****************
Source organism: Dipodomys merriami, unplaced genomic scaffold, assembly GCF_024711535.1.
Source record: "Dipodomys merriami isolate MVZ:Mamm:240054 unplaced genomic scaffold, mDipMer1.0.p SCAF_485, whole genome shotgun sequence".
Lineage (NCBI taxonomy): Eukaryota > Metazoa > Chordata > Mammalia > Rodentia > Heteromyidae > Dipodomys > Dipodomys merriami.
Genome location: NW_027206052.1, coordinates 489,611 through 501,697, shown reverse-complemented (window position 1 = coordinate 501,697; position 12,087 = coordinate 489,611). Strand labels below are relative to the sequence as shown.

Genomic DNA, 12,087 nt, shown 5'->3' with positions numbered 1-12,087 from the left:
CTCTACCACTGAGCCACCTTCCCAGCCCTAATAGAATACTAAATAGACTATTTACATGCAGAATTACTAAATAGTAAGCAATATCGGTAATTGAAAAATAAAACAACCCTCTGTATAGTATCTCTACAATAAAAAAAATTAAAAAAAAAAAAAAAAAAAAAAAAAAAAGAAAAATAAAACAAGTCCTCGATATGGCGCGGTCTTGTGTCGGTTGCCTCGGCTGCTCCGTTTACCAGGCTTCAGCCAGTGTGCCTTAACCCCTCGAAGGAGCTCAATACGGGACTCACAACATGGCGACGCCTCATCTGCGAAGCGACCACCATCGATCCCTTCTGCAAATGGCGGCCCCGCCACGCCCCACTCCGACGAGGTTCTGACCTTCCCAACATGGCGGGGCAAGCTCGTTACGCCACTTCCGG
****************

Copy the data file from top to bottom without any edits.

Source organism: Dipodomys merriami, unplaced genomic scaffold, assembly GCF_024711535.1.
Source record: "Dipodomys merriami isolate MVZ:Mamm:240054 unplaced genomic scaffold, mDipMer1.0.p SCAF_485, whole genome shotgun sequence".
Lineage (NCBI taxonomy): Eukaryota > Metazoa > Chordata > Mammalia > Rodentia > Heteromyidae > Dipodomys > Dipodomys merriami.
Genome location: NW_027206052.1, coordinates 489,611 through 501,697, shown reverse-complemented (window position 1 = coordinate 501,697; position 12,087 = coordinate 489,611). Strand labels below are relative to the sequence as shown.

Genomic DNA, 12,087 nt, shown 5'->3' with positions numbered 1-12,087 from the left:
CTCTACCACTGAGCCACCTTCCCAGCCCTAATAGAATACTAAATAGACTATTTACATGCAGAATTACTAAATAGTAAGCAATATCGGTAATTGAAAAATAAAACAACCCTCTGTATAGTATCTCTACAATAAAAAAAATTAAAAAAAAAAAAAAAAAAAAAAAAAAAAGAAAAATAAAACAAGTCCTCGATATGGCGCGGTCTTGTGTCGGTTGCCTCGGCTGCTCCGTTTACCAGGCTTCAGCCAGTGTGCCTTAACCCCTCGAAGGAGCTCAATACGGGACTCACAACATGGCGACGCCTCATCTGCGAAGCGACCACCATCGATCCCTTCTGCAAATGGCGGCCCCGCCACGCCCCACTCCGACGAGGTTCTGACCTTCCCAACATGGCGGGGCAAGCTCGTTACGCCACTTCCGG